What do you mean I have to buy that myself? What do you mean you won't give me $200 for that? What do you mean you can't call my prof to get me excused from my exam? What do you mean I have to actually do that myself? What do you mean you can't totally rearrange everything to accommodate what I want?

Disaster. Defeat. Disbelief.

Our point is, eventually all of those silver platters start to tarnish at some point. The money runs out, people change, circumstances change, hell... the real world comes into play! And when reality comes knocking, you have to have some kind of tools to step up to the door to answer... or you're going to get that door smack! in your face.

We don't want that for our kids.

We want them to be able to have a good look at that seemingly tarnished platter with the insight and tools we've taught and instilled in them.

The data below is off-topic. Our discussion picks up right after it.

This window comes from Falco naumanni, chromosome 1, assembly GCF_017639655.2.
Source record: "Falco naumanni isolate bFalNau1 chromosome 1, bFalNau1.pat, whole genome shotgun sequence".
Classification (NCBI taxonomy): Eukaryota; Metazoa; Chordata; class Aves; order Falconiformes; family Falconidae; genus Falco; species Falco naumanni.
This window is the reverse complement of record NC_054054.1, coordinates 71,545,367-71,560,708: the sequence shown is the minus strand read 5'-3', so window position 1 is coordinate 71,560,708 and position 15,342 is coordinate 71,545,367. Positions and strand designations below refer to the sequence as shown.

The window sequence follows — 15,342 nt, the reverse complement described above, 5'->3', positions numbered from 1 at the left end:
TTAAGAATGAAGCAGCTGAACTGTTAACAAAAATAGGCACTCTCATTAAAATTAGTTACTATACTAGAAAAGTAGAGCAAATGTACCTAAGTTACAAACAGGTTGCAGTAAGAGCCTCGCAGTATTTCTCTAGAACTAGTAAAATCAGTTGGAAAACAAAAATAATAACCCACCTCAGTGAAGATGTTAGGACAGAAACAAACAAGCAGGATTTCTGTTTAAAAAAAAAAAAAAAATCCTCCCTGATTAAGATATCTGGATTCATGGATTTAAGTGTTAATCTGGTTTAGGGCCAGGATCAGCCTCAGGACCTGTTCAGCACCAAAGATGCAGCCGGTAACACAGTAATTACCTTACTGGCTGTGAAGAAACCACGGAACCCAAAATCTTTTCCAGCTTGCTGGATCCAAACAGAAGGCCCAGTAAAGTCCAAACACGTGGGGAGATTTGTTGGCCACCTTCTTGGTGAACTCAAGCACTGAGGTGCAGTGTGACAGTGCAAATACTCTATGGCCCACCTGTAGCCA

We want them to be able to:

  • Have the know-how to simply pick that platter up off the ground.
  • Realize that it may be tarnished, but it's not the end of the world.
And if we do a real good job...

  • They'll realize that with some hard work and a little common sense, that platter can be shiny again.

Can you cope with a tarnished silver platter? Can your kids?

Tuesday, August 20, 2013

My train wreck of thoughts

There are many things that come and go into my train of thoughts in the run of a day (and these days that train has been running full steam ahead), but of the many thoughts that pile into my mind, I'm always grappling with friendships the most.